If you want to create a Powerful Emotional Experience by getting inside the skin of a character, then stick to one POV character in each scene.

But there is more than one way to create a Powerful Emotional Experience. Tom Clancy is quite adept at giving the reader the God-like feeling of knowing everything. In many scenes in Clancy’s work, the reader sees all; hears all; smells all; feels all; knows all.

This can work on a big enough stage, where the stakes are high enough. On a battlefield this strategy works great. When there’s any kind of sequence of events that is world-wide in scope, this strategy also works great.

If something horrible is happening in an inanimate object, such as a submarine’s nuclear reactor, then this strategy is the only game in town.

When the stage shrinks down to a few characters in one room, this strategy reeks like a rat. Why? Because the reader doesn’t want to be some disembodied omniscient being when there’s a convenient body to inhabit.

Your reader doesn’t want to be two people at once.

That’s confusing and disorienting and just plain weird.

Your reader wants to be one person in each scene. It’s fine to be some other person in the next scene, but your reader wants continuity within each scene.

Not all readers can voice this. But they can feel it.

If you’re hopping heads, your reader’s head gets a little pop with every hop. That forces you to work that much harder to make the emotional connection between the reader and the character of the moment.

Yes, massively talented authors today still get away with head-hopping. Some of them also get away with abusing alcohol or beating their wives or never changing their underwear. The smart writer doesn’t copy bad ideas, not even from massively talented authors.

Your annoying mother really was on the right track when you were twelve years old and she asked, “If everyone else jumped off a cliff, would you?”

The notion of Point of View wasn’t well understood in Jane Austen’s day. Neither was the notion of germs. In Austen’s time, if somebody had a fever, doctors bled them a bit. Today, doctors have a much better arsenal of tools, and a doctor who bleeds his patients is almost certainly a quack.

Authors also have many more tools now. Use them. Jane Austen would have been a better writer if she’d understood Point of View. So will you.

Even when you’re massively talented.

Award-winning novelist Randy Ingermanson, “the Snowflake Guy,” publishes the Advanced Fiction Writing E-zine, with more than 20,000 readers, every month. If you want to learn the craft and marketing of fiction, AND make your writing more valuable to editors, AND have FUN doing it, visit http://www.AdvancedFictionWriting.com.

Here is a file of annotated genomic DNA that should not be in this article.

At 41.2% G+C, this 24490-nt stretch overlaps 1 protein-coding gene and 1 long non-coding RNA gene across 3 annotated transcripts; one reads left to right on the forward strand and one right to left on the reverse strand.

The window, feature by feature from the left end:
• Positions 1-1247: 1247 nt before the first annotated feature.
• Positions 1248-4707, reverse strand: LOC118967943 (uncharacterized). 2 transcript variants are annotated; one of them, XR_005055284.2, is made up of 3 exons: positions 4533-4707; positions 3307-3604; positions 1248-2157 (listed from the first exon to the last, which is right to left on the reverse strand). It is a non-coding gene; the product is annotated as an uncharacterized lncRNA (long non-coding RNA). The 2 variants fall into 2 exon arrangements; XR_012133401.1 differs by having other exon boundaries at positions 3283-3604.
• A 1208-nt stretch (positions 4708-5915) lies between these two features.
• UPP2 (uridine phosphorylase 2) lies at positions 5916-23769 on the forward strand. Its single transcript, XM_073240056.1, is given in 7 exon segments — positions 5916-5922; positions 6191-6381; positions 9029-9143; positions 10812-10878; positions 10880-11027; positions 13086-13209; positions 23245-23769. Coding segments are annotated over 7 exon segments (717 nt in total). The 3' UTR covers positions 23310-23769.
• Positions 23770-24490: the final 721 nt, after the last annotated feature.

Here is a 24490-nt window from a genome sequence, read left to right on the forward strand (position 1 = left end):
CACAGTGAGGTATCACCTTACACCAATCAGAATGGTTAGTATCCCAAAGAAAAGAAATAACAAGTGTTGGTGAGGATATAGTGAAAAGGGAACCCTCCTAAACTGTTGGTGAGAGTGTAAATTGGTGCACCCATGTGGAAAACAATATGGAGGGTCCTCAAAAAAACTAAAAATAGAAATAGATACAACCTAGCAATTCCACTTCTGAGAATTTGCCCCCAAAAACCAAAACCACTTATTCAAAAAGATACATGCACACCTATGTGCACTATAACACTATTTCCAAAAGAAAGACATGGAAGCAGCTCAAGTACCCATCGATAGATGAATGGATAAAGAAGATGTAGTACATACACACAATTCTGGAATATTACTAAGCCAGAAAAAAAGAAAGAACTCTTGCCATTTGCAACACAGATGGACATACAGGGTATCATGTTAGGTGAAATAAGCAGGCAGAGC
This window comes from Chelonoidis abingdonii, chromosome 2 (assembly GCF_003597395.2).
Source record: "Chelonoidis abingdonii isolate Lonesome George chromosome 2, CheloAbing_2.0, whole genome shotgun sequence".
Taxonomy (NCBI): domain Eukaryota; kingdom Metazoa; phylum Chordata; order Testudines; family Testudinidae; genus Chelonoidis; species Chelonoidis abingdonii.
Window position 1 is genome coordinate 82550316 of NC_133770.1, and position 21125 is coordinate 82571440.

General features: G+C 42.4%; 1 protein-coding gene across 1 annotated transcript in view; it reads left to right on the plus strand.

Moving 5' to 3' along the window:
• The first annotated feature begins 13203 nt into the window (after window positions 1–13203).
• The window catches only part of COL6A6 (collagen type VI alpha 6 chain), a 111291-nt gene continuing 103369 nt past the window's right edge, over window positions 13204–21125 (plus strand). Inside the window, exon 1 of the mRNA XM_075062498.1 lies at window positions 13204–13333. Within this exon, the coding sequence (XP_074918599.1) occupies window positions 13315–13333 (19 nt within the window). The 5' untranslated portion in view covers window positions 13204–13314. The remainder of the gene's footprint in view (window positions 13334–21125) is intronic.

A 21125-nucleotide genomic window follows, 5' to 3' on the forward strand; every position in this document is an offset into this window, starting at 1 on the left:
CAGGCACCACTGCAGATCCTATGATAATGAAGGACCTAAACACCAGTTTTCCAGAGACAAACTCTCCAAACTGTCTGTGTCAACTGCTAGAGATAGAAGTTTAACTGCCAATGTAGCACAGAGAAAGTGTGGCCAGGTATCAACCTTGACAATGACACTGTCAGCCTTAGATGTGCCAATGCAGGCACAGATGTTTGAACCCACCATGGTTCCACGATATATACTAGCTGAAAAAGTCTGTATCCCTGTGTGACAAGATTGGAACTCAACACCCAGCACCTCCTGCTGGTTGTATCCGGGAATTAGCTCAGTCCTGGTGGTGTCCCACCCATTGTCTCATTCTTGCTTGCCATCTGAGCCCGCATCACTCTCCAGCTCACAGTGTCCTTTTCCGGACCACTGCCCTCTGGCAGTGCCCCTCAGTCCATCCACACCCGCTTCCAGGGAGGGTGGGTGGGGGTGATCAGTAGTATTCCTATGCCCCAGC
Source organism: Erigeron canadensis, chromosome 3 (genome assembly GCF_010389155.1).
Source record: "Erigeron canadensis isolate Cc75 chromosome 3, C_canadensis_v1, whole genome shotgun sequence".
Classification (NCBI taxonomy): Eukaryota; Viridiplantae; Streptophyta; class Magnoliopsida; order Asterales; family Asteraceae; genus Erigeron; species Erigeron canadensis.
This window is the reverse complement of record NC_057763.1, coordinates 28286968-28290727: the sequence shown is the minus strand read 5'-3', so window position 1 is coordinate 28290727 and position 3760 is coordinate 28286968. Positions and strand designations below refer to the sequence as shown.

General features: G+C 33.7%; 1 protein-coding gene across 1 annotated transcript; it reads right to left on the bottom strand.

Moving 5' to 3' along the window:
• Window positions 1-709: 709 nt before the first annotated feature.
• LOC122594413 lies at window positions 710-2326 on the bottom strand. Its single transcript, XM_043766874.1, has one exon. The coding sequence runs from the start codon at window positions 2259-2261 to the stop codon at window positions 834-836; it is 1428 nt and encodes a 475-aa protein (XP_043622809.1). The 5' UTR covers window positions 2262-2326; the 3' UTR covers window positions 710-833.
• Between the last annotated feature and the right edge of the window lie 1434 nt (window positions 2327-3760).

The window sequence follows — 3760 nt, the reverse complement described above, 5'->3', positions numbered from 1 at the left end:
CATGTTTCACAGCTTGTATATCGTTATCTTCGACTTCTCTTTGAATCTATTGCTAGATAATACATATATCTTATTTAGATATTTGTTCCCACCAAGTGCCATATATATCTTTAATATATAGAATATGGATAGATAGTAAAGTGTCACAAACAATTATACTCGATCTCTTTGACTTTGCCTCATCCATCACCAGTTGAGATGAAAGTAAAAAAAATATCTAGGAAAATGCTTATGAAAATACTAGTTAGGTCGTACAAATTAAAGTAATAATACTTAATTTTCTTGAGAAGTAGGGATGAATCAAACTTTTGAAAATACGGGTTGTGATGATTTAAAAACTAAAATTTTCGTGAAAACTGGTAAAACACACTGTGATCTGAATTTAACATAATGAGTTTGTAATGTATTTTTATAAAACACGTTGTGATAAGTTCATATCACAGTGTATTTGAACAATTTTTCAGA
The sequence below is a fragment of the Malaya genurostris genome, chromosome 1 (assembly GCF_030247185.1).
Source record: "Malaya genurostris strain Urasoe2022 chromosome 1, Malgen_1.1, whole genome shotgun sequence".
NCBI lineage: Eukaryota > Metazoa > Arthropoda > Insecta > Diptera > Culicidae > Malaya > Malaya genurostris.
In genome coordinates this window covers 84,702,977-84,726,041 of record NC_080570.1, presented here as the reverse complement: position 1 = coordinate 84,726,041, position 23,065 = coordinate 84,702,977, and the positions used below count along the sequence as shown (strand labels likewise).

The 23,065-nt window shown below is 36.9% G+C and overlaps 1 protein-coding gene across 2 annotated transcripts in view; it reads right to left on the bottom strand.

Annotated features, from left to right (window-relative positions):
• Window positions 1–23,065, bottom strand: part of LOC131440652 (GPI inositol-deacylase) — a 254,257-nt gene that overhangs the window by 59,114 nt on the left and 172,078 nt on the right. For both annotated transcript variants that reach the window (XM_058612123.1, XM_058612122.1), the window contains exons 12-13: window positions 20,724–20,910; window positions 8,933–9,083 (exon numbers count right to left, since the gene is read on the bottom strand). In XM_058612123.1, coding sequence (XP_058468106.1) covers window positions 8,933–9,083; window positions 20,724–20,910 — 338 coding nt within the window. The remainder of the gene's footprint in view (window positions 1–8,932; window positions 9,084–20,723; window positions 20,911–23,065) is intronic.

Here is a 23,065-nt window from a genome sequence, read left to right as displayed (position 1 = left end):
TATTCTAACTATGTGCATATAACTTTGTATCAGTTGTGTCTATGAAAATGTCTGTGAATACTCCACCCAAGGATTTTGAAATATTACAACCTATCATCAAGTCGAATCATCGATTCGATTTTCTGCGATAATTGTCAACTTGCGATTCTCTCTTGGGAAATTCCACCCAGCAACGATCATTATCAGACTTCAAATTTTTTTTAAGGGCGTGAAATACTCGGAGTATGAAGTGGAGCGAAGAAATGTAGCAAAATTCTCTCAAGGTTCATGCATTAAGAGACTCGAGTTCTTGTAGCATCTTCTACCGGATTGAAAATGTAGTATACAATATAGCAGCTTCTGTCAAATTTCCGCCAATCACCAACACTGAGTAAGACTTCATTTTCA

Download your free Special Report on Tiger Marketing and get a free 5-Day Course in How To Publish a Novel.

Formatting 101

cropped-manuscriptsoftfocus2.jpgOne of the very first things I learned when I started taking writing workshops, back in the dark ages when personal computers were so new most people still wrote on a typewriter, was the industry standard for formatting a manuscript.  It was based on typewriters and their limitations along with the needs of publishers and typesetters.

The technology available to writers has changed, but the standard format in most ways has not, and yet, again and again I see manuscripts that don’t conform to these very simple formatting requirements.

Here’s the basics:

Margins  = no less than 1 inch all around, no more than 1.25 inches all around

Lines per page = 23 – 25

Line spacing = double… not 1.5, and no extra space after a paragraph.  Double.

Font = this one has loosened up some, but generally Courier or New Times Roman, and always 12 pt.

Headers = a header is required on every page except the title page.  It consists of, at the left margin, the title of the piece, a slash, and your last name.  If you have a common last name, like Smith, use your first initial or full first name.  Ex:  Charming the Shrew/Wittig

At the right margin, a page number.  It’s up to you whether you want to put the word “page” before the number.  Make sure there is sufficient white space between your header and the body of the text so they don’t look like they run together.  The easiest way to do this is to simply add a return or two after the page number.  Page numbers must be sequential through the entire manuscript.

And the newest formatting quirk = only one space after a period.  For those of us who learned to type on typewriters where we were required to put two spaces after a period this one is a hard habit to break.  Autocorrect is your friend if, like me, you find decades of typing two spaces after a period virtually impossible to change.  Seriously.  My fingers have a mind of their own.

When starting a new chapter move your cursor about 1/3 of the way down the page and center the word Chapter followed by a number, either numerical or spelled out.  It’s up to you.  You can also choose to capitalize the whole chapter heading, or not, or underline it, or not.

And my pet peeve… folks, when you leave a line intentionally blank, say for a scene break or a change in your point of view character, put a symbol there to indicate you did this on purpose.  A simple # centered will do, or asterisks if you prefer.  1 – 5 symbols is commonly used.  But really, one is enough.  Sometimes it’s obvious that a scene break or pov change has occurred.  Sometimes it’s not.  Don’t confuse your editor/agent/contest judge/critiquer.

That covers it.

Why is this necessary? 

Some of it is simply the convention, but most of it is to make reading manuscripts and making comments, line edits and/or copy edits easier to insert.  It also made it easy to estimate the number of words in a manuscript before the days of word counters on the computer.

The number of lines of text on a page, which is bounded by the margins and line spacing, combined with a 12 pt font gives you a quick and dirty estimate of total word count.  For a fixed space font like Courier, you’ll get approximately 250 words per page.  400 pages then equals a 100k word manuscript.  With Times New Roman (a variable spaced font) you’ll get closer to 270-280 words per page.  So a 350 page manuscript is approximately 100k words.